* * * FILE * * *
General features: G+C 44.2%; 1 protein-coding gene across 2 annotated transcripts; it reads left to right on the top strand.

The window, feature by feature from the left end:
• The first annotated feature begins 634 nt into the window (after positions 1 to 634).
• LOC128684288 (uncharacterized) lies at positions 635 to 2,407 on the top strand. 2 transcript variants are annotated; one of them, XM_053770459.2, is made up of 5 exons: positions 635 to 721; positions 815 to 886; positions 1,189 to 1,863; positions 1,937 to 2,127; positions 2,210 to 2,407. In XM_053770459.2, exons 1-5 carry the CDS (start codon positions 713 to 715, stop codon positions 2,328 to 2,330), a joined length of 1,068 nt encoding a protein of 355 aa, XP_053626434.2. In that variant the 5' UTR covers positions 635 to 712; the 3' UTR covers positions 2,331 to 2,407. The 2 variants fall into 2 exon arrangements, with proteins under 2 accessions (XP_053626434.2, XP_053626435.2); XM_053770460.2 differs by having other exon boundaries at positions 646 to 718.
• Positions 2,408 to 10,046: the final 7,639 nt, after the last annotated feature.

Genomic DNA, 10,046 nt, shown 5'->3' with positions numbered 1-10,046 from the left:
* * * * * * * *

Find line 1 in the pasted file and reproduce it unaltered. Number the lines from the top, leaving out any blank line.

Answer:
General features: G+C 44.2%; 1 protein-coding gene across 2 annotated transcripts; it reads left to right on the top strand.